ColdFusion For OSX. What Do You Think?

No, we’re not announcing or shipping a Mac OSX version, but we are in the middle of reviewing platform support and plans. If you are interested in ColdFusion for OSX, fill in this survey.

10 responses to “ColdFusion For OSX. What Do You Think?”

  1. simeon Avatar

    Although official support sounds nice, I dont understand what we would gain. I personally have been doing cf development on the mac for a year and a half, and I know many others that have been doing it even longer. I am certainly not saying I dont think we need support, but I am curious what happens when Mac is a supported platform.

  2. Ben Forta Avatar
    Ben Forta

    We need to figure that out, but at a minimum I’d say that it means a real installer (like the one we have for Windows) instead of having to play with J2EE deployment, it would also mean available support. Beyond that, well, that is what we want to hear. Lots of folk have been asking for OSX support, so they must want something.

  3. rd Avatar

    April Fools?

  4. Ben Forta Avatar
    Ben Forta

    Nope, sorry, discussion and survey are real. 🙂

  5. Pete Freitag Avatar
    Pete Freitag

    I think a OSX installer would be great, especially for standalone installs. If you haven’t noticed, lots of tech folks are moving to OS X, so making CF easy to develop on the platform should be a concern.
    I think the current install process for CF on Mac would scare all but a CF die hard, or OS X die hard. Which means Mac web developers may choose php instead. Have you noticed that lots of flash developers use php? Maybe they need an installer for CF on Mac?
    The survey is kind of focused on using Mac in production, or selling licensees for CF on OS X. Just keep in mind that even though you don’t make money off the free developer version directly, you can make money off it indirectly. I don’t host live web sites on my powerbook, but I do develop web sites on it, so lets make it easy for us developers, because that’s what ColdFusion is all about!

  6. Andy Powell Avatar
    Andy Powell

    I think with OS X finally coming into its own as an enterprise OS and the sheer power of the XServe, the time is right for ColdFusion to be "officially" supported on the platform. If this means support at the bare minimum, I think that would be a step in the right direction. Just the fact that this is something being discussed shows that OS X is making progress moving into the enterprise environment.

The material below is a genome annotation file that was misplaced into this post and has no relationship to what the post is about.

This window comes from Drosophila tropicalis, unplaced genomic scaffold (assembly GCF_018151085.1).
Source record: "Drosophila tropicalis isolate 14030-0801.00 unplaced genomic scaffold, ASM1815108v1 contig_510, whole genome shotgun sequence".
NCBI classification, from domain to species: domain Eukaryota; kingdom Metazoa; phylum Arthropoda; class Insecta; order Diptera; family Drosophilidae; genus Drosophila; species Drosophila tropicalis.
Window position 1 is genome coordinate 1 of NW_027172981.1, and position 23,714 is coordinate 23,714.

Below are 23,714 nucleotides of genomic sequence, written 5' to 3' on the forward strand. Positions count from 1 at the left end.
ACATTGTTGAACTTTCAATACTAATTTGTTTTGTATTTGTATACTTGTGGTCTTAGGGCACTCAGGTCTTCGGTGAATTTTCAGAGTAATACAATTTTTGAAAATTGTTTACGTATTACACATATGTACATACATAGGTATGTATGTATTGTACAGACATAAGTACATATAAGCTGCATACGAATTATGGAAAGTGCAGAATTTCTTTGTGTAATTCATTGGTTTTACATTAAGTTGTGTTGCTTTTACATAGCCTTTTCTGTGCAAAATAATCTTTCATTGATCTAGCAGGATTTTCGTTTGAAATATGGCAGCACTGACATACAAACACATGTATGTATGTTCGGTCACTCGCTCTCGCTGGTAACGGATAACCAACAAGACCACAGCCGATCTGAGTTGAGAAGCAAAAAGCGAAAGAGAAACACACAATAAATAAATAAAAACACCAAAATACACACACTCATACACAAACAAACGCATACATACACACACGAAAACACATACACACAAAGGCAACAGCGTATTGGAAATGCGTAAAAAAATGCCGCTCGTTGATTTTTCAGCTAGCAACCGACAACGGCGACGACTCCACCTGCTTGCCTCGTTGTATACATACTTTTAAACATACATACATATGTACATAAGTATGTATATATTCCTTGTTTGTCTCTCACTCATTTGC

7. Andy Roberts Avatar
    Andy Roberts

    So does official support mean Coldfusion could be used in production on an Xserve? Or is it capable of that now? I develop and test on my Powerbook but deploy to a Windows server. But I feel like a fish out of water configuring in IIS and would much prefer serving from the Mac. What about Flash Remoting, Flash Communication Server and Flex Builder and Server…? Give an inch, …. 🙂

  8. David Watkinson Avatar
    David Watkinson

    In an article in his PBS series "May the Source be With You", Robert X. Cringely says that Linux is a better choice for IT departments than Windows for many reasons, but that Macs would be an even better choice because "Macintoshes are comparable in performance to Windows or Linux machines. Whatever the conventional wisdom or the Microsoft marketing message, Macs aren’t dramatically more expensive to buy and on a Total Cost of Ownership basis they are probably cheaper." He concludes that the main reason IT departments are still buying Linux machines instead of Macs is job security: "Macs reduce IT head count while Linux probably increases IT head count, simple as that." So my reason that Macromedia should support OSX – if they are going to stand for quality, they should finally get around to supporting the best platform available.

  9. martin timmers Avatar
    martin timmers

    weve switched to mac on the desktop and would use coldfusion with osx.

  10. Angela Stephens Avatar
    Angela Stephens

    The installation on OS X is discouraging at best, but Cold Fusion would make development on this platform so much easier. The only easy option now is PHP which I don’t personally like. Design studios, most of which are Mac-based need an easy way to develop on the web … especially small studios. It is a natural outgrowth of the existing business and could become much more profitable if it wasn’t necessary to invest in another platform. Even if Macromedia would support an installer that configured the whole JRun, JVM,CF, JDBC mix … it would be most appreciated!!!

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